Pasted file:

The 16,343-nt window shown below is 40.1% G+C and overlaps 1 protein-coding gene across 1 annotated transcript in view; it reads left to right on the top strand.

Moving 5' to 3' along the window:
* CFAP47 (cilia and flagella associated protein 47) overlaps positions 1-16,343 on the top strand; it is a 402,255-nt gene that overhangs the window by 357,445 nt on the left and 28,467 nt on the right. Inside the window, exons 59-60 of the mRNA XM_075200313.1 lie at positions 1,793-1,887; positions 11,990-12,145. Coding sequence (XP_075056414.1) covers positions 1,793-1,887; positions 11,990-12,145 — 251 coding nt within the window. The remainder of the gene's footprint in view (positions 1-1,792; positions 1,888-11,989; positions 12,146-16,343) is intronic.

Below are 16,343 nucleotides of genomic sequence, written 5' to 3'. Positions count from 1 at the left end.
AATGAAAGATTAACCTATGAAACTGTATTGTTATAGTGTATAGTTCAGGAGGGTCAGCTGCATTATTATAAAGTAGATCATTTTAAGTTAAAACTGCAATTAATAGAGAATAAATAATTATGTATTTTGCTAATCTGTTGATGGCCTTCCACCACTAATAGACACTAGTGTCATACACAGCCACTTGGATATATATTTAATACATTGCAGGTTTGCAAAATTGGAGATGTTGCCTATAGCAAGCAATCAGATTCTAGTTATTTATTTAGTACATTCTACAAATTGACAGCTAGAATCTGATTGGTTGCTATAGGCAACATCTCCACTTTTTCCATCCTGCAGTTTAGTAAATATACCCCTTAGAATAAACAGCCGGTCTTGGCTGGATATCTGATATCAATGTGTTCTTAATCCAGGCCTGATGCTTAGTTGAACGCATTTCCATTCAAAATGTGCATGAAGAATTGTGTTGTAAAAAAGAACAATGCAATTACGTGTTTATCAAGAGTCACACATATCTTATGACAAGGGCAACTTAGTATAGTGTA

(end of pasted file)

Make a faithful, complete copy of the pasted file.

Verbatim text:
The 16,343-nt window shown below is 40.1% G+C and overlaps 1 protein-coding gene across 1 annotated transcript in view; it reads left to right on the top strand.

Moving 5' to 3' along the window:
* CFAP47 (cilia and flagella associated protein 47) overlaps positions 1-16,343 on the top strand; it is a 402,255-nt gene that overhangs the window by 357,445 nt on the left and 28,467 nt on the right. Inside the window, exons 59-60 of the mRNA XM_075200313.1 lie at positions 1,793-1,887; positions 11,990-12,145. Coding sequence (XP_075056414.1) covers positions 1,793-1,887; positions 11,990-12,145 — 251 coding nt within the window. The remainder of the gene's footprint in view (positions 1-1,792; positions 1,888-11,989; positions 12,146-16,343) is intronic.

Below are 16,343 nucleotides of genomic sequence, written 5' to 3'. Positions count from 1 at the left end.
AATGAAAGATTAACCTATGAAACTGTATTGTTATAGTGTATAGTTCAGGAGGGTCAGCTGCATTATTATAAAGTAGATCATTTTAAGTTAAAACTGCAATTAATAGAGAATAAATAATTATGTATTTTGCTAATCTGTTGATGGCCTTCCACCACTAATAGACACTAGTGTCATACACAGCCACTTGGATATATATTTAATACATTGCAGGTTTGCAAAATTGGAGATGTTGCCTATAGCAAGCAATCAGATTCTAGTTATTTATTTAGTACATTCTACAAATTGACAGCTAGAATCTGATTGGTTGCTATAGGCAACATCTCCACTTTTTCCATCCTGCAGTTTAGTAAATATACCCCTTAGAATAAACAGCCGGTCTTGGCTGGATATCTGATATCAATGTGTTCTTAATCCAGGCCTGATGCTTAGTTGAACGCATTTCCATTCAAAATGTGCATGAAGAATTGTGTTGTAAAAAAGAACAATGCAATTACGTGTTTATCAAGAGTCACACATATCTTATGACAAGGGCAACTTAGTATAGTGTA